I realized very quickly the level of camaraderie these people felt with each other and tried to understand what they had been through, but I have never been close to someone who has suffered with a brain tumor. I will never be able to truly understand what they have been through, but I was inspired by their fortitude. Everyone at that walk has been through a lot, but they were there supporting each other, raising awareness, and banding together to find a cure. The people I met had made a choice to do something about their experience. Rather than simply mourning, they have turned their loss into strength and now use that strength to help others. The Brain Tumor Walk wasn’t just a walk. It was a community of people who felt true empathy for each other and supported one another.


What did I take away from this? Life can change in a matter of seconds. You never know how long someone might have in our life. But it’s because of this that we can enjoy everything that life has to offer. We laugh and get hurt but no matter what, we’re still alive. Don’t take that lightly. Realize how amazing you are and how much potential you have and then use it! Do something extraordinary and live simply. Adventure doesn’t have to be extravagant, it can start right now, right here. The choice is yours.

NBTS – National Brain Tumor Society

NBTS – Southern California

Pass it on. Your life matters! #youmatter #suicideispreventable #letitout

My son often tells people that I have saved his life many times.

The fact is, he has saved his own life, but I was there to listen, to support, and to get him the help he needed. I was open. I didn’t judge him. I encouraged him to talk about his feelings and his thoughts. I respected him. There is no reason to fear honest open communication.


I was also realistic – I locked up kitchen knives, prescription medication, and household chemicals. I educated myself and my family. I took him seriously and we worked together. I knew the feeling.


I remember when I was younger people would say a lot of things about illnesses like cancer and mental health. One thing they said really affected with me. “If you don’t talk about it, it won’t happen”. Obviously that isn’t so, but it stuck with me and I never told anyone how I felt for my last 2 years of high school. Since nobody talked about “those things”…neither did I. But one day I did. Talking about what I was going through brought relief, understanding, acceptance, self-worth, and the realization that we all need to be able to feel safe to express our thoughts and feelings. When my son was very young people would tell me “Don’t put ideas in his head”. I didn’t have to. There is no reason to be ashamed. There is no reason for the conversation of suicide to be tucked away in a dark corner where nobody wants to “wake up the monster”.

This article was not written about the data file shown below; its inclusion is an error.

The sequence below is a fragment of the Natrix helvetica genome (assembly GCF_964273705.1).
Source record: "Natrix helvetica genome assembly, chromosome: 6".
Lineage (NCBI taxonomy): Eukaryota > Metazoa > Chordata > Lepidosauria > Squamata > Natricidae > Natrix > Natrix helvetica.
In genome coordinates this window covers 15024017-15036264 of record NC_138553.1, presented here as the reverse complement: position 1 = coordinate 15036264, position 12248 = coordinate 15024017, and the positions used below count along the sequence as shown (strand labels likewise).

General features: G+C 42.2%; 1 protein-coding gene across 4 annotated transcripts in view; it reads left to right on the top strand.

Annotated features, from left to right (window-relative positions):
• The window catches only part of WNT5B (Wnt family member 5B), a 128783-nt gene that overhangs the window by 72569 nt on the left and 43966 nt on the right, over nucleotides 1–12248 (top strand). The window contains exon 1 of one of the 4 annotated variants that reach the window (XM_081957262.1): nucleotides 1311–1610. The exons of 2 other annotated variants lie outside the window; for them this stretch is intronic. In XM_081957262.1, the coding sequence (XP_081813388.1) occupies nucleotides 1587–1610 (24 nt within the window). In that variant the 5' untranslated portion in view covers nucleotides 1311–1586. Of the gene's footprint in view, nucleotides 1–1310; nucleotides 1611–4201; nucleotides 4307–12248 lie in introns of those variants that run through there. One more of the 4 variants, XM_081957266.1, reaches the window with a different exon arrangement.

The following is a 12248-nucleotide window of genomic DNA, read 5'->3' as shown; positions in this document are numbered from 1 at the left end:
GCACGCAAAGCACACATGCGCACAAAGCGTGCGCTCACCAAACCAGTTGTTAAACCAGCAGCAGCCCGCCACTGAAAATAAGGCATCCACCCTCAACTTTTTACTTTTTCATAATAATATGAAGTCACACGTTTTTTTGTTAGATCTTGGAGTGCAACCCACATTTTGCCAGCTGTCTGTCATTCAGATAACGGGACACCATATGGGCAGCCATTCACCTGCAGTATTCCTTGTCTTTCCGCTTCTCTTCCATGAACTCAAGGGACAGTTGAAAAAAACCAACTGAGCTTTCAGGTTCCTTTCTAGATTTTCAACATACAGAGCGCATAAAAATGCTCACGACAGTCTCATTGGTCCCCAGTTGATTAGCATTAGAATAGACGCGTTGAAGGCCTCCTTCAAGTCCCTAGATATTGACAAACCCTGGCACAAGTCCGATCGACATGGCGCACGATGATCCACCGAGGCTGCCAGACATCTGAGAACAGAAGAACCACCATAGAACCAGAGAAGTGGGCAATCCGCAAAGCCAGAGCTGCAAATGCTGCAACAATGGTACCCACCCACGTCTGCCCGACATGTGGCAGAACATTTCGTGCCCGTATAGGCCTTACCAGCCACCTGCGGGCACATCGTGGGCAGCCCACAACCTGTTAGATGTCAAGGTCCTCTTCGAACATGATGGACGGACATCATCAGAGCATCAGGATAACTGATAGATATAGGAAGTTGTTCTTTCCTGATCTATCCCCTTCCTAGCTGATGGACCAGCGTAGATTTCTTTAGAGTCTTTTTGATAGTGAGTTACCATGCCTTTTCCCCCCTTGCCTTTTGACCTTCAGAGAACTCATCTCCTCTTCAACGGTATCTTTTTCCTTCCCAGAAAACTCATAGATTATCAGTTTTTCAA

If you or a friend are struggling with difficult emotions, no matter what you are going through, the Lifeline is available 24/7 to help. Call: 1-800-273-TALK(8255) The call is free and confidential, and you don’t have to be thinking about suicide to call.

From National Suicide Prevention Lifeline:

The following signs may mean someone is at risk for suicide. The risk of suicide is greater if a behavior is new or has increased and if it seems related to a painful event, loss, or change. If you or someone you know exhibits any of these signs, seek help as soon as possible by calling the Lifeline at 1-800-273-TALK (8255).

·      Feeling like a burden to others

·      Sleeping too little or too much

·      Acting anxious or agitated, behaving recklessly

·      Increasing the use of drugs or alcohol

·      Talking about feelings of hopelessness

·      Searching for methods online

·      Talking about wanting to die

·      Withdrawing or feeling isolated

·      Talking about feeling trapped or in unbearable pain



Pass it on. Your life matters! #youmatter Call Lifeline 1-800-273-TALK(8255)

AJ French is a mental health advocate who demonstrates that a little tenacity and the courage to speak up has the power to change lives.

“Suicide is a public health epidemic deserving of a proportional response and we need to address it as such. Anytime I catch myself saying “we need to” I am reminded that “I need to.” I hope many people who are reading this find themselves agreeing in heart and are compelled to action. continue reading here

The most important thing to remember is that we have a voice and lives are saved when we exercise our righteous voice. Everyone reading this has opportunity to save lives. Notice it’s in plural. We don’t know how many lives will be saved, but we do know that LIVES WILL BE SAVED!

Suicide Prevention Lifeline

Suicide Prevention Lifeline Facebook



The Balanced Mind